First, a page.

Hotel and travel expenses

10% fundraising costs 80% direct charitable expenditure 10% support costs

All other expenditure

80% fundraising costs 10% support costs 10% governance

COSTS

fundraising costs direct charitable expenditure support costs governance

TO GENERATE FUNDS

The costs charged under this heading are in respect of advertising and printing costs together with the costs of running the two charity shops, together with head office costs which are apportioned on an estimate of the proportion of time spent by staff. SUPPORT COSTS Support costs comprise all services supplied centrally, identifiable as wholly or mainly in support of the projects and include an appropriate proportion of overheads. The overheads are allocated to direct project charitable expenditure on the basis of estimated staff time with the aim of ensuring the costs remaining within administration related to the management of assets, organisational administration and compliance with constitutional and statutory requirements. TAXATION The Charity is a registered charity and as such is exempt from income tax and capital gains tax but not from VAT. The recoverable VAT is excluded from the cost of those items to which it relates.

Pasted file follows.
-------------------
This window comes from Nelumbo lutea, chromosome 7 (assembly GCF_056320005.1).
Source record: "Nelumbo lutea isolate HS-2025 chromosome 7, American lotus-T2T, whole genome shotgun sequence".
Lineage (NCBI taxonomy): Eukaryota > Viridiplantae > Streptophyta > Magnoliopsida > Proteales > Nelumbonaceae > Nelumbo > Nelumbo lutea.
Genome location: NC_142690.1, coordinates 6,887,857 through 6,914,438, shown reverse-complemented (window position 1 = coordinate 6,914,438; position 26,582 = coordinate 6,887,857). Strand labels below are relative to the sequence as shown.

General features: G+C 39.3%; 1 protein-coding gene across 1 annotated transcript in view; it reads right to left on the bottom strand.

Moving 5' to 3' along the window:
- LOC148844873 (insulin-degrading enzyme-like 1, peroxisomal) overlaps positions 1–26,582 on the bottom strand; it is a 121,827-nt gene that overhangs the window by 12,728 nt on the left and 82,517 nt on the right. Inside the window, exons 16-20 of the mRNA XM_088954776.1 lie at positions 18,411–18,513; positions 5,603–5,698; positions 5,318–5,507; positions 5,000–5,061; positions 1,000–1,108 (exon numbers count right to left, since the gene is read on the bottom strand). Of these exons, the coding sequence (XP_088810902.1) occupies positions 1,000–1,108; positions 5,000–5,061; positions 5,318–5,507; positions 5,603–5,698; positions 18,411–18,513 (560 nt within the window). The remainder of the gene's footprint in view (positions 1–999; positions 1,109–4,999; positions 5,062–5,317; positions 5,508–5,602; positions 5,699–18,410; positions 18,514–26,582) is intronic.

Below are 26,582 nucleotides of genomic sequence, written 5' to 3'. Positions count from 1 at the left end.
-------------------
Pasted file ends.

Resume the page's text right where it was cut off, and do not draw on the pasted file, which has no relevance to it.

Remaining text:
CHILDREN IN DISTRESS ANNUAL REPORT & FINANCIAL STATEMENTS FOR THE FINANCIAL YEAR ENDING 30TH SEPTEMBER 2009

42


CHILDREN IN DISTRESS

Notes to the Accounts For The Year Ended 30 September 2009 ACCOUNTING POLICIES CONTINUED TANGIBLE

FIXED ASSETS

Fixed assets incorporated at cost have been depreciated at the following rates to write off assets over their estimated useful life. Fixtures, fittings and equipment Motor vehicles Office equipment

20% 25% 33% 33%

per per per per

annum annum annum annum

reducing balance reducing balance reducing balance and on cost

Expenditure is capitalised where appropriate at a value of over ÂŁ500. The expenditure of a capital nature in respect of buildings not directly owned by the Charity for relief work overseas is written off as incurred. STOCK The donations of second hand goods to the charity shop for resale are not valued and recognised as stock. Other donated goods in kind which at the year end, have not been utilised by the charity, are valued on the basis used for income recognition for gifts and services in kind and are carried in the balance sheet at that value.

CHILDREN IN DISTRESS ANNUAL REPORT & FINANCIAL STATEMENTS FOR THE FINANCIAL YEAR ENDING 30TH SEPTEMBER 2009

43


CHILDREN IN DISTRESS Notes to the Accounts For The Year Ended 30 September 2009 ACCOUNTING POLICIES CONTINUED FINANCE

AND OPERATING LEASES